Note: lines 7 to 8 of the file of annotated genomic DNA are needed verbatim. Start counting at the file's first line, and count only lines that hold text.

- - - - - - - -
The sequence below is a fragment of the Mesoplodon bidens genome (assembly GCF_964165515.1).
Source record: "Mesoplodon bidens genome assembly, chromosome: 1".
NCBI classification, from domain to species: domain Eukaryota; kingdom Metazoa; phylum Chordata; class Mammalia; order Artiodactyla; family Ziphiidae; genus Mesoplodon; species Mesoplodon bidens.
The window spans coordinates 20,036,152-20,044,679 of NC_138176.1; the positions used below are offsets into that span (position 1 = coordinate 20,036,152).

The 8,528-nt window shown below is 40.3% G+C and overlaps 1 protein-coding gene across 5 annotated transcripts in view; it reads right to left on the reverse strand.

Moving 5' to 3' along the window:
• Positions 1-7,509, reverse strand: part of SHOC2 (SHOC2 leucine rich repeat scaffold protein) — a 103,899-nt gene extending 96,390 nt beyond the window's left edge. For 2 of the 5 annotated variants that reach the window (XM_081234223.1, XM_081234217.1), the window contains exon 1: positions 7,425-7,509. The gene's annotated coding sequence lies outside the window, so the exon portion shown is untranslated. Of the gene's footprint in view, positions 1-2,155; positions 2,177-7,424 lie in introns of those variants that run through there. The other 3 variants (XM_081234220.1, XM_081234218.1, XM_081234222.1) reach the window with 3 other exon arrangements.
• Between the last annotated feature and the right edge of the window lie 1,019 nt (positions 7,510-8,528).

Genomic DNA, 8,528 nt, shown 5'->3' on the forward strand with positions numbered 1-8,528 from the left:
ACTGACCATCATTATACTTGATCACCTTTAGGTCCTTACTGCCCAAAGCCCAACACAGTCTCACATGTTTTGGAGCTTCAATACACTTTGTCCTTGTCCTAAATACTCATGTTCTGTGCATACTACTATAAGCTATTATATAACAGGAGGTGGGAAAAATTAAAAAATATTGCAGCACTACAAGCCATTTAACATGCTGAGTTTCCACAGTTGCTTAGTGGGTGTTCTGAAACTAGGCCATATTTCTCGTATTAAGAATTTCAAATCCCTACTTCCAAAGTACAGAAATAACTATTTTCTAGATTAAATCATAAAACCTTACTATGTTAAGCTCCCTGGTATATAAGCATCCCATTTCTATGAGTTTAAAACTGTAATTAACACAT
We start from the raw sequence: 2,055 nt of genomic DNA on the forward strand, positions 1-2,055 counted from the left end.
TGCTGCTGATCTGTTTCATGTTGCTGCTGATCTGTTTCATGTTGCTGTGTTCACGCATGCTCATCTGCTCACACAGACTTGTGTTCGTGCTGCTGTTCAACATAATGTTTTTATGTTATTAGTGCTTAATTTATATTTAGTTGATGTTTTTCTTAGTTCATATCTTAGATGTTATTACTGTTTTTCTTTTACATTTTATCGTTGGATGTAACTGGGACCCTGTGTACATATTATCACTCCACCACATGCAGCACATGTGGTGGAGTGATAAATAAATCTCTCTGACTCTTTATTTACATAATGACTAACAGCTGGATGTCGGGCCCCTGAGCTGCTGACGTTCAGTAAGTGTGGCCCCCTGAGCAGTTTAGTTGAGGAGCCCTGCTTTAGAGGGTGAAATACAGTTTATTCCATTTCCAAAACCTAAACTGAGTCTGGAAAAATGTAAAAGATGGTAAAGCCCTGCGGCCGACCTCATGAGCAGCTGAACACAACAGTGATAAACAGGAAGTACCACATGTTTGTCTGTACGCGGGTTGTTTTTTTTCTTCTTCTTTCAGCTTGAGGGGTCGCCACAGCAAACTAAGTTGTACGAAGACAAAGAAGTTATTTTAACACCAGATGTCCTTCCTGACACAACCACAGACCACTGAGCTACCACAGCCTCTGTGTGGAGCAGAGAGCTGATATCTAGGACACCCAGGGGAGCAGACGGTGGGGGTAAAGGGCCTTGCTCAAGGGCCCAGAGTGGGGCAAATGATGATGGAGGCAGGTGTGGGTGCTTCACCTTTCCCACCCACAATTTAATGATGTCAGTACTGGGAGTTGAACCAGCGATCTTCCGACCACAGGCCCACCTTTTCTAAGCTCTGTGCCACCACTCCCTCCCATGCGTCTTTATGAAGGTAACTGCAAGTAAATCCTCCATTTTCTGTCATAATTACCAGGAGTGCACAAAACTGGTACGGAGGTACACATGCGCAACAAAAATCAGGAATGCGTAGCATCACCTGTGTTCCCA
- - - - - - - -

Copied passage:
• Positions 1-7,509, reverse strand: part of SHOC2 (SHOC2 leucine rich repeat scaffold protein) — a 103,899-nt gene extending 96,390 nt beyond the window's left edge. For 2 of the 5 annotated variants that reach the window (XM_081234223.1, XM_081234217.1), the window contains exon 1: positions 7,425-7,509. The gene's annotated coding sequence lies outside the window, so the exon portion shown is untranslated. Of the gene's footprint in view, positions 1-2,155; positions 2,177-7,424 lie in introns of those variants that run through there. The other 3 variants (XM_081234220.1, XM_081234218.1, XM_081234222.1) reach the window with 3 other exon arrangements.
• Between the last annotated feature and the right edge of the window lie 1,019 nt (positions 7,510-8,528).